MilkyTracker [docs] is a chiptune music app for Linux, Mac and Windows. Playing and editing xm, s3m or mod files e.g. from modarchive is a good way to explore tracking [bassoon].
apt-get install milkytracker, start the app and
be greeted by a somewhat overwhelming screen.
Apart from the command section top left, we have instruments/
Ok, so how do we make sound? We load a wav sample (e.g.
say "wow" into a recorder app) by going top-right to Samples→
Ctrl+Alt+S) aka sample
editor, which opens at the bottom.
RMB into the empty space, and choose New with 64
samples to create our "sound canvas" with time (x-axis) and
volume (y-axis). More samples will stretch the wave and
thus make the sound lower. Then
RMB again to
To actually play a tone, press one of
Y or the keys
right from it, until
M: This our cdefgab, and the half
tones are on
GHJ in the row above,
mirroring what a piano
does. Note: German keyboard.
Also try Bi-dir instead of Forward, to go back
and forth instead of repeat, and notice how the sound becomes
"dirtier". And for a third instrument, instead of
To further refine the sound, you could press the Ins. Ed.
Ctrl+Alt+I) button for the instrument editor. Activate
checkbox On, then button Add for more control
points to the left, then move them by mouse for fine-grained
volume shaping. And
Ctrl+Alt+X to get back to the main
Now that we can make a tone, next up is composing. At the top,
hit Shrink two times to get a manageable first recording
time. Pressing Rec (
Space) makes the gray cursor
bar turn red, and from now on every tone should go into the first
1 records as "stop tone", and cursor keys
navigate elsewhere for larger pauses.
selects tones for delete (
Del), copy (
and paste (
extend the selection.
Space again to get out of editing, Play Sng
Enter) to start replay, and Stop (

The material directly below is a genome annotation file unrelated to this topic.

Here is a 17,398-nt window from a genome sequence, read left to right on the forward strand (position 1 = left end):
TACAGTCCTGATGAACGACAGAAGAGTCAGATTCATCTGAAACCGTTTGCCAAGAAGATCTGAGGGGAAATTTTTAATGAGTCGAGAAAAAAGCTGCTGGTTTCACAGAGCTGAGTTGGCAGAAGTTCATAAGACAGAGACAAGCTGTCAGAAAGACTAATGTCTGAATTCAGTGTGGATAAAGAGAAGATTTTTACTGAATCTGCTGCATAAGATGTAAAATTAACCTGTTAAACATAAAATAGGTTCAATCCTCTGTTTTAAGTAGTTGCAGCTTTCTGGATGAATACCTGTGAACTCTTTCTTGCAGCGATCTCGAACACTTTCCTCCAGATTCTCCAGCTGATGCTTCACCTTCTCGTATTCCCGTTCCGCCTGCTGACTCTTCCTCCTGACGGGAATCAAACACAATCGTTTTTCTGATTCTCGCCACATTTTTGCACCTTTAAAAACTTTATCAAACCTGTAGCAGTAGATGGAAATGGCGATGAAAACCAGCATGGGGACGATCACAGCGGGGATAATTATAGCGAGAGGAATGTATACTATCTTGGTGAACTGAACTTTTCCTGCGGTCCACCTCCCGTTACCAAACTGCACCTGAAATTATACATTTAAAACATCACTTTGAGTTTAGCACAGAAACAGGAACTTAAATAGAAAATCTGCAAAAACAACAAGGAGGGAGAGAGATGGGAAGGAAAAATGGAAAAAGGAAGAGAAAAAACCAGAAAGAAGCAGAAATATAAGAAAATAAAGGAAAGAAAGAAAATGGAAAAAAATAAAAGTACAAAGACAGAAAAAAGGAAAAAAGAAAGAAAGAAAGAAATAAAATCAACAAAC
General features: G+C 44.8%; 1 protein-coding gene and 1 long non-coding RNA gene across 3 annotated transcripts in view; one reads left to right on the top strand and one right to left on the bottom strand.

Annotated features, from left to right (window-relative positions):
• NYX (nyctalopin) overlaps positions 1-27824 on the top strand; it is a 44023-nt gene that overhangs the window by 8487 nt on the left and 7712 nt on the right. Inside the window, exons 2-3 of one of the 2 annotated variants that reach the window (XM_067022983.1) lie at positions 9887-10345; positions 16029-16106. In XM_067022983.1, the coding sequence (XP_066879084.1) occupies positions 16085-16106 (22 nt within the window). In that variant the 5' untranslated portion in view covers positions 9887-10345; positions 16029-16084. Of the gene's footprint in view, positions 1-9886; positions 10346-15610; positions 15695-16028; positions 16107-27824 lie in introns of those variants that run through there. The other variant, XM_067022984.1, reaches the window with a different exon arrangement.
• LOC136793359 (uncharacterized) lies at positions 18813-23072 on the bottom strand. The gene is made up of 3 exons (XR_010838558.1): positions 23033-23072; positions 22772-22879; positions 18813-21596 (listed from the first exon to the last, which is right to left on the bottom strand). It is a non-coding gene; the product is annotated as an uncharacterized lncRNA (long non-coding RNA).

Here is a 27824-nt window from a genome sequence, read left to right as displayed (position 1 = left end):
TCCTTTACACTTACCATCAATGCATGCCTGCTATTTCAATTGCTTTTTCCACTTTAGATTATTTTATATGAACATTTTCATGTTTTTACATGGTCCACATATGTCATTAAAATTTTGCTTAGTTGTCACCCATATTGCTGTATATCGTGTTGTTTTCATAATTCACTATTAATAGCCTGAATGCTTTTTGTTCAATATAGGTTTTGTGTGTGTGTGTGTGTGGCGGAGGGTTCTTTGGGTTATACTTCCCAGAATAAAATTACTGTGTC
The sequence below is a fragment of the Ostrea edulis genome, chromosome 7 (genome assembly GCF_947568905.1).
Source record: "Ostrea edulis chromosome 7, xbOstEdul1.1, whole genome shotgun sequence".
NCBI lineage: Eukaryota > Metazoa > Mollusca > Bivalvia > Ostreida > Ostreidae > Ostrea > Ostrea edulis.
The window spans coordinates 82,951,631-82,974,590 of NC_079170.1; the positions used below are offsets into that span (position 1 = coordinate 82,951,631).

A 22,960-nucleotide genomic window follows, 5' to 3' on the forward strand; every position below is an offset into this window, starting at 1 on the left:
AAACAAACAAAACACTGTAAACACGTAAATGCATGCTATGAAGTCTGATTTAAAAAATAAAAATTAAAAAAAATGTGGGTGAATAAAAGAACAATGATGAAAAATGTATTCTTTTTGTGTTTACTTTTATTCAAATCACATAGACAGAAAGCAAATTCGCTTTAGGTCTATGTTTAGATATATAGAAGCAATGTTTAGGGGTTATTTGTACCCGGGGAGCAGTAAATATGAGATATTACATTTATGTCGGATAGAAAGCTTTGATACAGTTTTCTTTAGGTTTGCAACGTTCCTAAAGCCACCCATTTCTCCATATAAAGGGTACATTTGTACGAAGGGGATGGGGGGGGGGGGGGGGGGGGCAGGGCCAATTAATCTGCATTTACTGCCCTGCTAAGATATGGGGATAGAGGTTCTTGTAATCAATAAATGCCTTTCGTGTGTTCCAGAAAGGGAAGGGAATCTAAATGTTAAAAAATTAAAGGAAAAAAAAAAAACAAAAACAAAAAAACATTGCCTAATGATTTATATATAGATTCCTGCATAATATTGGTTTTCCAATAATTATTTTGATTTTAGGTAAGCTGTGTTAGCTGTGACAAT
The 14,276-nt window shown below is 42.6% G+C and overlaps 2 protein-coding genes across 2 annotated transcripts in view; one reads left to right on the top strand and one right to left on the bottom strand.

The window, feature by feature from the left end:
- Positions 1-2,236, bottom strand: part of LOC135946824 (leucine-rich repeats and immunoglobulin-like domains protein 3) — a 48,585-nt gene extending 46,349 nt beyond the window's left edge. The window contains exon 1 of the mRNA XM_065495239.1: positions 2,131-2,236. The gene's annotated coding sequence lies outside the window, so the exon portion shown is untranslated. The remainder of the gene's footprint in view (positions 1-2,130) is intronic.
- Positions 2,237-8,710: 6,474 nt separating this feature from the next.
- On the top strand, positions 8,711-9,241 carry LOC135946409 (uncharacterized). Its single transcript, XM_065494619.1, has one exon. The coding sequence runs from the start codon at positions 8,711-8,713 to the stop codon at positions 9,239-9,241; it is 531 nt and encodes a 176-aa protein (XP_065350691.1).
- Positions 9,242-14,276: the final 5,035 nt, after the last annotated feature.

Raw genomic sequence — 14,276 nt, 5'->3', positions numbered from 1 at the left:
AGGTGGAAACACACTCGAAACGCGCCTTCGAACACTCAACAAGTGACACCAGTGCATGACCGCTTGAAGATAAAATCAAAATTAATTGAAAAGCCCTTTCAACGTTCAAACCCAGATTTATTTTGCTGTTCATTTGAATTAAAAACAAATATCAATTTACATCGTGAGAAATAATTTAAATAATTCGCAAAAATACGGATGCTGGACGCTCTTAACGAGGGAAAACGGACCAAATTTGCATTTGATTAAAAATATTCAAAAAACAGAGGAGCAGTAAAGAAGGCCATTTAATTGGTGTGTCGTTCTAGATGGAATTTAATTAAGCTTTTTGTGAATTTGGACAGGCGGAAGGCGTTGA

to stop; alternatively
Shift+Space for tone-by-tone
debugging. The middle bar shows waveforms, and you can
on any of them to (un)mute, useful for listening to track
decomposition. While editing, you can also
through the tracks and
Shift+M (un)mute them.
Now to the notes: Something like "C-5 2" means C on octave 5 (on
0..7, reachable by
F8), with instrument 2
here "sine64" in the instrument panel top-middle.
Each detail can be edited: Note down (
or up (
Shift+F2) by a half tone, as well as instrument
Ctrl+Shift+ß, right of
0) or up (
two right of
Combined with copy&paste, you can duplicate the first track, then change the instrument or octave (12x note up or down), or transpose to the fifth like in a power chord (7x note up/down). Tricks like these can make the sound appear "fuller" in our ears.
You might have noticed the columns are not quite full: We are missing volume and effects [png] yet. Volume (green) goes into the column after instrument and effect (pink+yellow) in the column after that.
Effects [docs] are e.g. 3 for "fade from previous tone" [docs] and have parameters, e.g. 05 for fade speed. Note that I removed the stop tone so there is actually a tone to fade from. Volume is a number from 0 to 40, with default 40, and can be set either as absolute number or +/-, with +F the maximum increase; also usable as volume effect [docs].
The (muted) track 2 shows a copy of most of track 1, but with different instrument and transposed by +7 half tones. At the end, a second effect is 4 for vibrato [docs], with the parameters 55 defining weak or strong vibrato.
A musical piece contains a lot of sheets (patterns), and so far we have had only one sheet of 0x10 or 16 notes, with the default 0x40 notes. At the top left is the sheet management, where you see sheet 0 with id 00. Use Ins to add another entry 1 and +/- to define which sheet will be played there.
For editing, use the top middle Patn. +/-
buttons to change which sheet you are on. Within the sheet in edit
F12 to jump to first to fourth
quarter of a sheet, and
F12 to play
from that quarter.
And if you are this far, consult the docs again to see what else is possible...
MilkyTracker is quite a fun way to create or just listen to music while letting the notes dance in your eyeballs. Have fun, and happy composing!EOF (Jun:2022)